Former President John Agyekum Kufuor has waded into the raging debate on gayism in Ghana. Mr. Kufour described the call for liberalising Lesbianism, Gayism, Bisexualism, Transgenderism, Queers and Intersexual (LGBTQI) as practices that “defy nature”
Speaking on Accra100.5FM in a programme monitored by Whatsup News, on Wednesday, 3 March 2021, Mr Kufuor recounted how he bluntly rejected calls to liberalise LGBTQI activities in Ghana when he was President.
“I rejected LGBT legalisation when I was president because it baffled me. It still baffles me because LGBT practice is against our culture, religion and even defies nature,” he said.
The former president who rode to power on the ticket of the governing New Patriotic Party (NPP) added: “I did not accept it as president then and I can’t accept it now, in my old age”.
“No law allows such a thing in Ghana. The president has emphatically stated that it will not be legalised under his reign, so, let’s forget about it,” said Mr. Kufour.
Ghana has been caught in the eye of international pressure as the new American president, Joe Biden had vowed to resume global gay diplomacy, threatening to tie aid to developing countries to how they liberalised their societies to LGBTQI activities.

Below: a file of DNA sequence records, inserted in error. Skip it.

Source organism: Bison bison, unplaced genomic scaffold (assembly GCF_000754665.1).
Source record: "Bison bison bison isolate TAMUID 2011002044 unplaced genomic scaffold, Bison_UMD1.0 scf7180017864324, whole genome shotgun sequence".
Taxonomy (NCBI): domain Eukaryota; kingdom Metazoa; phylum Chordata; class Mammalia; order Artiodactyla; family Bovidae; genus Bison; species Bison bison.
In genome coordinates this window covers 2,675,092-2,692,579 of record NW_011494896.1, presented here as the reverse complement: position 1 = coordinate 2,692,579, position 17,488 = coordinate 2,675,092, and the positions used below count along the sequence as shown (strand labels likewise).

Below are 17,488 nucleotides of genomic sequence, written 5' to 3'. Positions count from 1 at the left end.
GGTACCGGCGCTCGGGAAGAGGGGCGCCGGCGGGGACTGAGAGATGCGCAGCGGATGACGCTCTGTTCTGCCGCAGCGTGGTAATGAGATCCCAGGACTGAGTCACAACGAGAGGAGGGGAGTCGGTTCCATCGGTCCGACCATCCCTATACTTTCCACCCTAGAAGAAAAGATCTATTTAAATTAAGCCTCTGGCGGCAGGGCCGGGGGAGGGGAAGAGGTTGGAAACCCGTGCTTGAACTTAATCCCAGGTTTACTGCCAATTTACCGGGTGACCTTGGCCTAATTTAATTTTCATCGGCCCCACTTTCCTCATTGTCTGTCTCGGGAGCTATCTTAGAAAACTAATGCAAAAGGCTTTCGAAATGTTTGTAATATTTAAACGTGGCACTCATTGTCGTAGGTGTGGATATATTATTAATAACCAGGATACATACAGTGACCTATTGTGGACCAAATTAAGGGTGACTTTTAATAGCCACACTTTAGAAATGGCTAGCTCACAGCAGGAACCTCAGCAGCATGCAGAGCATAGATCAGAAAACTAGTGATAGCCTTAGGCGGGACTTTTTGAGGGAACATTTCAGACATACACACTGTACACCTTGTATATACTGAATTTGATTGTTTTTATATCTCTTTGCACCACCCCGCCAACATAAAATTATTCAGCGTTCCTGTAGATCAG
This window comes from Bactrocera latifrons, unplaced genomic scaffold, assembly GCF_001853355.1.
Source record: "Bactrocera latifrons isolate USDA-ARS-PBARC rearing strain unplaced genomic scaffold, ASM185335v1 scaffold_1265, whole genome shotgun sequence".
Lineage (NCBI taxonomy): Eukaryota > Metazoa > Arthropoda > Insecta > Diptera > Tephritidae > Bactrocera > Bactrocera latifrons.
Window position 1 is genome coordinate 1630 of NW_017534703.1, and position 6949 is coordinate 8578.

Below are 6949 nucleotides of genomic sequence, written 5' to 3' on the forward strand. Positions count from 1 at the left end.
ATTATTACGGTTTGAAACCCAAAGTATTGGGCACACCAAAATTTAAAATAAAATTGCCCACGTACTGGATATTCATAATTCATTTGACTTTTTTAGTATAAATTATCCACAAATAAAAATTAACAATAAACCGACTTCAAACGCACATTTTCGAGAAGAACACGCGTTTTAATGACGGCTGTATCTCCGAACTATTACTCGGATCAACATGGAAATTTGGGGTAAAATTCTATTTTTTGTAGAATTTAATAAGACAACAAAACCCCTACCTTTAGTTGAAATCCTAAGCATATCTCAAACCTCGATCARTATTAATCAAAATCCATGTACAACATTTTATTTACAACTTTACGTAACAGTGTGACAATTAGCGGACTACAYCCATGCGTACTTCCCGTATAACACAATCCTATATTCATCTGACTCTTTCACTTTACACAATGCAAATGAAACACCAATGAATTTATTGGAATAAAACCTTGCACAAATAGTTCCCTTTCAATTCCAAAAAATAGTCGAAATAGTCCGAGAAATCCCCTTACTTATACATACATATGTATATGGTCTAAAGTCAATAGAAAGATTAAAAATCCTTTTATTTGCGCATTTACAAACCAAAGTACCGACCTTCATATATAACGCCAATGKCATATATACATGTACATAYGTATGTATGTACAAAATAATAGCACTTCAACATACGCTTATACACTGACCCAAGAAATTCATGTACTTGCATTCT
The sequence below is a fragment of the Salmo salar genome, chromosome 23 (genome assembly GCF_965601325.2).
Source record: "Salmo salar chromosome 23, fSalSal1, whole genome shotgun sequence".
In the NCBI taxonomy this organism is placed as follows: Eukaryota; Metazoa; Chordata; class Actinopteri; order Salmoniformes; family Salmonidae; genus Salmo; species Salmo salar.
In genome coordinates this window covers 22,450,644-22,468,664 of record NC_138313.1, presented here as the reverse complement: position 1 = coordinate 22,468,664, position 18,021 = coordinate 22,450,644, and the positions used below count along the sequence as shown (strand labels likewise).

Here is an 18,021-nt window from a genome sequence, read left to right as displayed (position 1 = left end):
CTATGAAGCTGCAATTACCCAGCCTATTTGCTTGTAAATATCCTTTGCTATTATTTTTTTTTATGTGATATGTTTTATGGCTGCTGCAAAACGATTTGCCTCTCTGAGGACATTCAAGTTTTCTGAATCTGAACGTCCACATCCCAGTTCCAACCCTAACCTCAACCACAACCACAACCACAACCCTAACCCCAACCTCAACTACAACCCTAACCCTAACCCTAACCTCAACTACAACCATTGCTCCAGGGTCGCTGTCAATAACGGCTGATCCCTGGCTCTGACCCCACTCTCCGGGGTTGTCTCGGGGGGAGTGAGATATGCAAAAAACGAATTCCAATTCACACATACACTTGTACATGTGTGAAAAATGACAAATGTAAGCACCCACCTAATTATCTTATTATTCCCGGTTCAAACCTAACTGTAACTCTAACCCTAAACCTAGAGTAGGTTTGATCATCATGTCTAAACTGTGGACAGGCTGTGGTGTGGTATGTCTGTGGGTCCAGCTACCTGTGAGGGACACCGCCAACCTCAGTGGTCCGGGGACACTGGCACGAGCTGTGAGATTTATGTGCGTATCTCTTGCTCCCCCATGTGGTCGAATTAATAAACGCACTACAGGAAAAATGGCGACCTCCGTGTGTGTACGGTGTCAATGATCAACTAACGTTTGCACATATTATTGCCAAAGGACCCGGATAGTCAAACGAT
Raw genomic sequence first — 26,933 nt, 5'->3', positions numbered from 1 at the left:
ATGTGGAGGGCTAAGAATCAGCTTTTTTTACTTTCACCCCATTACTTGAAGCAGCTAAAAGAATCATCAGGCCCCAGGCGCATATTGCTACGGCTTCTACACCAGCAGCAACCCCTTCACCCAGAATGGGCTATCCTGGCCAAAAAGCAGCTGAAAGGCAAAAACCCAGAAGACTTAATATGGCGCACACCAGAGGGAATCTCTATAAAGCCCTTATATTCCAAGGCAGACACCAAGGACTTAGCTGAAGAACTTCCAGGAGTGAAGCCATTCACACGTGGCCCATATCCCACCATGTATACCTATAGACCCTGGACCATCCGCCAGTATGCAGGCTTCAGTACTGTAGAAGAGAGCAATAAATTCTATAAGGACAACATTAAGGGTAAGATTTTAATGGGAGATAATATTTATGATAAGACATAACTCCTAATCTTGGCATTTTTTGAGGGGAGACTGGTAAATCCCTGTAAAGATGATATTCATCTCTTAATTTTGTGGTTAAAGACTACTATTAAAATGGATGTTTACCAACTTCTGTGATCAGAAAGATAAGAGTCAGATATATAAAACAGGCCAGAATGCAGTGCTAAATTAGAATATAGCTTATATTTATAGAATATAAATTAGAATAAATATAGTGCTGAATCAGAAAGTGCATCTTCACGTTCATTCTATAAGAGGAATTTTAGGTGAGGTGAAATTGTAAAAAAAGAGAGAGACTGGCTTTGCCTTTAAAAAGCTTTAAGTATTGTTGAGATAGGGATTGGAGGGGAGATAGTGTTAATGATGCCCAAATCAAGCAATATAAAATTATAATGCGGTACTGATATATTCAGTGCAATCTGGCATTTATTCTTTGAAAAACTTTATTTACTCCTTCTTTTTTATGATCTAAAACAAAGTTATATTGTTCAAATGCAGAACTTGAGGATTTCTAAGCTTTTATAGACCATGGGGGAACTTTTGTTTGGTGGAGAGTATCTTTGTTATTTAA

But President Akufo Addo has stated unequivocally that he will not allow gay marriages under his watch.
Indeed, the National Security and the Ghana Police Service last week closed down an office inaugurated as the headquarters of LGBTQI in Ghana. Against the legal framework in Ghana, the Australian Ambassador and a number of diplomats spearheaded the commissioning of the controversial headquarters.
Ghana is an extremely conservative country in terms of making sexuality a fad and has rejected countless overt and covert moves by the powerful LGBTQI community and their lobbyists to penetrate Ghana.
Religious bodies, some civil society organisations and a cross-section of the public have vowed to resist any attempt to popularise LGBTQI activities in Ghana.
Critics not that LGBTQI lobbyists are pushing false paradigm that closet gays in Ghana do not have fundamental human rights, yet the few instances where suspected homosexuals have been assaulted have been isolated cases where either the victims make inappropriate overtures or irate mobs simply got triggered to attack the suspected homosexuals.
Aside from that, there are a number of known homosexuals in Ghana who live their lives normally in the country. A particular lesbian couple even has a Facebook account where they chronicle their relationship to the teeming Ghanaian netizens. Their comment section have mostly been non-confrontational, contrary to the impression created by Western LGBTQI lobbyists.